Most international medical device companies work with Asian distributors to sell their products in the local marketplace. Finding, qualifying, and signing up the right distributors is an important job since these distributors will sell your products locally. Too often, a medical device company will contact me saying they’re not happy with their current Asian distributor. While doing lots of due diligence prior to signing up an Asian distributor is crucial, another key aspect is who holds the registration.
Device companies selling in the Asian medical device market have three options with respect to their registration.
First, if they have an Asian office in that country and the appropriate regulatory people in-house, the company can register their medical devices on their own directly with the local Ministries of Health.
Second, you can have your distributors register your products (in this case in their name) and have your distributors be the local agents in each Asian country. While this is a relatively quick and cheap alternative initially (if the Asian distributor has a good in-house regulatory team), it could create problems down the road.
Every week, medical device companies contact me and say they’re having problems with their Asian distributors, and of course the distributors hold their product registrations and are their local agents. To transfer the registration to another supposedly better distributor will require that the medical device manufacturer either:
- Pays a large fee to the current distributor for a friendly transfer of registrations; or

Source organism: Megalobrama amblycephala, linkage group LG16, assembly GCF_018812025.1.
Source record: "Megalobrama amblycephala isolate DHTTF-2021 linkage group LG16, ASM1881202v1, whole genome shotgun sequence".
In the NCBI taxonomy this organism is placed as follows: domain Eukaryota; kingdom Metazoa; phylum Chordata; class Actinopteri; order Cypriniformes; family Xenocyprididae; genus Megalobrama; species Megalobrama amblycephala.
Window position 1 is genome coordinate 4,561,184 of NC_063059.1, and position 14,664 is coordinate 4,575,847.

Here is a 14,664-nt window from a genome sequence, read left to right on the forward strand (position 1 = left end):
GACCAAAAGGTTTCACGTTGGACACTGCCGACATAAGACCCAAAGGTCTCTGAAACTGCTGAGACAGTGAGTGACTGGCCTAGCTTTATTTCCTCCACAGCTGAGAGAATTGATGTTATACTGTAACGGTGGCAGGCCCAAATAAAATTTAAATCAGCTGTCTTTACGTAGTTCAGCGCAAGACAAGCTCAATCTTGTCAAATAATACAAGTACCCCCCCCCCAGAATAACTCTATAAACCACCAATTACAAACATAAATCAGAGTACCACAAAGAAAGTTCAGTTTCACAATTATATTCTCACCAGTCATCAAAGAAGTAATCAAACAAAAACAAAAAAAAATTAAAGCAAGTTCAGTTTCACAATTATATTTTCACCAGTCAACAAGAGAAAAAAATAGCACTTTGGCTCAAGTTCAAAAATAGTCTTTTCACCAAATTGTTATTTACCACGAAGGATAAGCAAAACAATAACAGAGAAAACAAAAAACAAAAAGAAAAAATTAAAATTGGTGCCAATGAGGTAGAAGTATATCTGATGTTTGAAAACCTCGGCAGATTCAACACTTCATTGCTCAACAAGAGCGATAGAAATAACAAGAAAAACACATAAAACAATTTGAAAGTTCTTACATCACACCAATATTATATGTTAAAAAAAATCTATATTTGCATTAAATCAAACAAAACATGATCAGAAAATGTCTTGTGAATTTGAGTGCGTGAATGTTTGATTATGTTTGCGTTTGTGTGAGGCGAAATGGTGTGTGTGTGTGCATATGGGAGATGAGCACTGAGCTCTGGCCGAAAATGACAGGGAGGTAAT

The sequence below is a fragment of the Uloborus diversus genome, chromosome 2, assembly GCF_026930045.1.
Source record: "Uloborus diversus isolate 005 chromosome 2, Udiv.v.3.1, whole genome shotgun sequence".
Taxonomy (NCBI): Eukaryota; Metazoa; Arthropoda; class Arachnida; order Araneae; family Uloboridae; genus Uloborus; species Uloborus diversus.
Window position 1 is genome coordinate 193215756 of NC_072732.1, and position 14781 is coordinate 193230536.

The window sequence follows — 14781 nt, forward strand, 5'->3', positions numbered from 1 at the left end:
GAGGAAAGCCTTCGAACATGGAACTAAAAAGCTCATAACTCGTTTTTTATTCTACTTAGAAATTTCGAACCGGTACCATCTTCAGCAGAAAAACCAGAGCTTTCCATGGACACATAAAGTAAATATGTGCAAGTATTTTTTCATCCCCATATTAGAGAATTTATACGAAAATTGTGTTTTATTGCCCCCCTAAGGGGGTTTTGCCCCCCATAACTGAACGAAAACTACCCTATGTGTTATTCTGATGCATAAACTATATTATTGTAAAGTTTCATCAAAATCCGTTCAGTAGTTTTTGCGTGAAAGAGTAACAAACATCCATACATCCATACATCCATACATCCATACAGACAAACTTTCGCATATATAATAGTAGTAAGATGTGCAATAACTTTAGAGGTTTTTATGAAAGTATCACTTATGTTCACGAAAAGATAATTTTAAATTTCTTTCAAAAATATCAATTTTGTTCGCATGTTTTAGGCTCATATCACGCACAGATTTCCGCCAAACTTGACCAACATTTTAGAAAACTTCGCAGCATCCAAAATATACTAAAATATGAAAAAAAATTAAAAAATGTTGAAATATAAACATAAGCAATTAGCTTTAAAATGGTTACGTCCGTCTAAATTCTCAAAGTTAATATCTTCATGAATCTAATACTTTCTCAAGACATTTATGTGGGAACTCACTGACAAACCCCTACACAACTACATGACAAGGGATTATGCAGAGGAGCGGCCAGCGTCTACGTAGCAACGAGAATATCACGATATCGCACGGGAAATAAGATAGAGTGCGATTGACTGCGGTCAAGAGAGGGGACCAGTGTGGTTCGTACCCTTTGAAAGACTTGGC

- Asks the new distributor to re-register the products and go through the entire registration process again from the beginning. Your products will not be available on the market while they are being re-registered, and your competitors will claim you are an unreliable supplier, thus hurting your local sales.
The third option for registering your products is using an independent third party to register your products and hold the registrations in your name, not the distributor’s name. By doing this, you will have more control and can easily switch distributors as needed in the future. For medical device companies that can afford it, this is obviously the best way to go. However, you will have to pay for product registration and local agent fees on a monthly or yearly basis.
Given the above, what is the right course of action for a medical device company in Asia? If you are a small to mid-size company, you may want to choose and pay for local agents in the larger Asian markets, including Japan/China and possibly Korea/Taiwan. For the smaller Asian markets, make sure to sign up for the right distributors who have a highly qualified in-house regulatory team. The regulatory strategy a medical device company takes in Asia will depend on the size of the company and the size of the market for their specific products.